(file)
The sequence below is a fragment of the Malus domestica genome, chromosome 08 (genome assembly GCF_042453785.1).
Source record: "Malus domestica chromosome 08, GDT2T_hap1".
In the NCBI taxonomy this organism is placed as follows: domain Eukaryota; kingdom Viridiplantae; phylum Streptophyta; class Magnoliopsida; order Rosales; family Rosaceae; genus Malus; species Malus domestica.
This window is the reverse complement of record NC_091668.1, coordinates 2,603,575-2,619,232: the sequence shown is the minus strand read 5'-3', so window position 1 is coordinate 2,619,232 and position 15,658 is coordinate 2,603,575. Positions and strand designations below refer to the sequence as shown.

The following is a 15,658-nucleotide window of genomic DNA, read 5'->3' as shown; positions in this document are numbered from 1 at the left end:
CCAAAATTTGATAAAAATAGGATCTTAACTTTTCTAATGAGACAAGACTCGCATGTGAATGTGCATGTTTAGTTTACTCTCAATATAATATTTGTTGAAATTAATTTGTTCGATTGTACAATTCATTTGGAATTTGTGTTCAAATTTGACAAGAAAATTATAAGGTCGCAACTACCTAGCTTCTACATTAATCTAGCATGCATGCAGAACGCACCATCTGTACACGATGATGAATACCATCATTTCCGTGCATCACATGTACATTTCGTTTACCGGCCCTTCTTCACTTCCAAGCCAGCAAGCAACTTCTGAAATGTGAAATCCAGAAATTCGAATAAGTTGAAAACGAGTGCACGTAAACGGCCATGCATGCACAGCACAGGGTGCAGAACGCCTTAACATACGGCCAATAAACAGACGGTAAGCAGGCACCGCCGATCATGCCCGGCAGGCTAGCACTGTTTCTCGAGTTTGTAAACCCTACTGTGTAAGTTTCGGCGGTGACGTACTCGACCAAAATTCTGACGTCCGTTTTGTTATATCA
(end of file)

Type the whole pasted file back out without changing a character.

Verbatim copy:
The sequence below is a fragment of the Malus domestica genome, chromosome 08 (genome assembly GCF_042453785.1).
Source record: "Malus domestica chromosome 08, GDT2T_hap1".
In the NCBI taxonomy this organism is placed as follows: domain Eukaryota; kingdom Viridiplantae; phylum Streptophyta; class Magnoliopsida; order Rosales; family Rosaceae; genus Malus; species Malus domestica.
This window is the reverse complement of record NC_091668.1, coordinates 2,603,575-2,619,232: the sequence shown is the minus strand read 5'-3', so window position 1 is coordinate 2,619,232 and position 15,658 is coordinate 2,603,575. Positions and strand designations below refer to the sequence as shown.

The following is a 15,658-nucleotide window of genomic DNA, read 5'->3' as shown; positions in this document are numbered from 1 at the left end:
CCAAAATTTGATAAAAATAGGATCTTAACTTTTCTAATGAGACAAGACTCGCATGTGAATGTGCATGTTTAGTTTACTCTCAATATAATATTTGTTGAAATTAATTTGTTCGATTGTACAATTCATTTGGAATTTGTGTTCAAATTTGACAAGAAAATTATAAGGTCGCAACTACCTAGCTTCTACATTAATCTAGCATGCATGCAGAACGCACCATCTGTACACGATGATGAATACCATCATTTCCGTGCATCACATGTACATTTCGTTTACCGGCCCTTCTTCACTTCCAAGCCAGCAAGCAACTTCTGAAATGTGAAATCCAGAAATTCGAATAAGTTGAAAACGAGTGCACGTAAACGGCCATGCATGCACAGCACAGGGTGCAGAACGCCTTAACATACGGCCAATAAACAGACGGTAAGCAGGCACCGCCGATCATGCCCGGCAGGCTAGCACTGTTTCTCGAGTTTGTAAACCCTACTGTGTAAGTTTCGGCGGTGACGTACTCGACCAAAATTCTGACGTCCGTTTTGTTATATCA